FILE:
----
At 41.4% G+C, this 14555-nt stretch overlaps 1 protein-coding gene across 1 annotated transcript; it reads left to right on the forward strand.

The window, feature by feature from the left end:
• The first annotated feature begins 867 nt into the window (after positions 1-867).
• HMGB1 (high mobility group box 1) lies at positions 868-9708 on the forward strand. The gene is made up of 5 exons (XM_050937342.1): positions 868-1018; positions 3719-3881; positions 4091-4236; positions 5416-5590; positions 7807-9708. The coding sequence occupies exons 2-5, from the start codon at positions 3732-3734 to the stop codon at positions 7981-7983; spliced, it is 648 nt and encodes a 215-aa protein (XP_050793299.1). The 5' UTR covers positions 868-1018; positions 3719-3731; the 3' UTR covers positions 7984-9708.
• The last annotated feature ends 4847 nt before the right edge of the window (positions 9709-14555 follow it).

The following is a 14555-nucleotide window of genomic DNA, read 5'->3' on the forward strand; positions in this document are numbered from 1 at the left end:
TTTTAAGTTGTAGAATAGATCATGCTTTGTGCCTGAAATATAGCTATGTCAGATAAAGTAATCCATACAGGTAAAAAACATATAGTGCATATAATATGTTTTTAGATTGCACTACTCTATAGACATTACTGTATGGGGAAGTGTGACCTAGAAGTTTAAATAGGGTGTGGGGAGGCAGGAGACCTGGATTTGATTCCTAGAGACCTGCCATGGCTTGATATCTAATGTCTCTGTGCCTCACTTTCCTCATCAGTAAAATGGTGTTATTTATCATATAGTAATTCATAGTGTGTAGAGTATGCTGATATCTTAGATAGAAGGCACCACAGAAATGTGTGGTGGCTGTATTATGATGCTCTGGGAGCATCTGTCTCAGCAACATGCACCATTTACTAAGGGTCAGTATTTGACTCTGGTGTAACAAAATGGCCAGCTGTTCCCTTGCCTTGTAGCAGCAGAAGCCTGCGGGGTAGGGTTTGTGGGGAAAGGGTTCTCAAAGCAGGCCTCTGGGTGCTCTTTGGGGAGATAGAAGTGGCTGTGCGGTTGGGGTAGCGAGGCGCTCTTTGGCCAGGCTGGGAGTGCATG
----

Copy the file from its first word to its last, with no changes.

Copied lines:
At 41.4% G+C, this 14555-nt stretch overlaps 1 protein-coding gene across 1 annotated transcript; it reads left to right on the forward strand.

The window, feature by feature from the left end:
• The first annotated feature begins 867 nt into the window (after positions 1-867).
• HMGB1 (high mobility group box 1) lies at positions 868-9708 on the forward strand. The gene is made up of 5 exons (XM_050937342.1): positions 868-1018; positions 3719-3881; positions 4091-4236; positions 5416-5590; positions 7807-9708. The coding sequence occupies exons 2-5, from the start codon at positions 3732-3734 to the stop codon at positions 7981-7983; spliced, it is 648 nt and encodes a 215-aa protein (XP_050793299.1). The 5' UTR covers positions 868-1018; positions 3719-3731; the 3' UTR covers positions 7984-9708.
• The last annotated feature ends 4847 nt before the right edge of the window (positions 9709-14555 follow it).

The following is a 14555-nucleotide window of genomic DNA, read 5'->3' on the forward strand; positions in this document are numbered from 1 at the left end:
TTTTAAGTTGTAGAATAGATCATGCTTTGTGCCTGAAATATAGCTATGTCAGATAAAGTAATCCATACAGGTAAAAAACATATAGTGCATATAATATGTTTTTAGATTGCACTACTCTATAGACATTACTGTATGGGGAAGTGTGACCTAGAAGTTTAAATAGGGTGTGGGGAGGCAGGAGACCTGGATTTGATTCCTAGAGACCTGCCATGGCTTGATATCTAATGTCTCTGTGCCTCACTTTCCTCATCAGTAAAATGGTGTTATTTATCATATAGTAATTCATAGTGTGTAGAGTATGCTGATATCTTAGATAGAAGGCACCACAGAAATGTGTGGTGGCTGTATTATGATGCTCTGGGAGCATCTGTCTCAGCAACATGCACCATTTACTAAGGGTCAGTATTTGACTCTGGTGTAACAAAATGGCCAGCTGTTCCCTTGCCTTGTAGCAGCAGAAGCCTGCGGGGTAGGGTTTGTGGGGAAAGGGTTCTCAAAGCAGGCCTCTGGGTGCTCTTTGGGGAGATAGAAGTGGCTGTGCGGTTGGGGTAGCGAGGCGCTCTTTGGCCAGGCTGGGAGTGCATG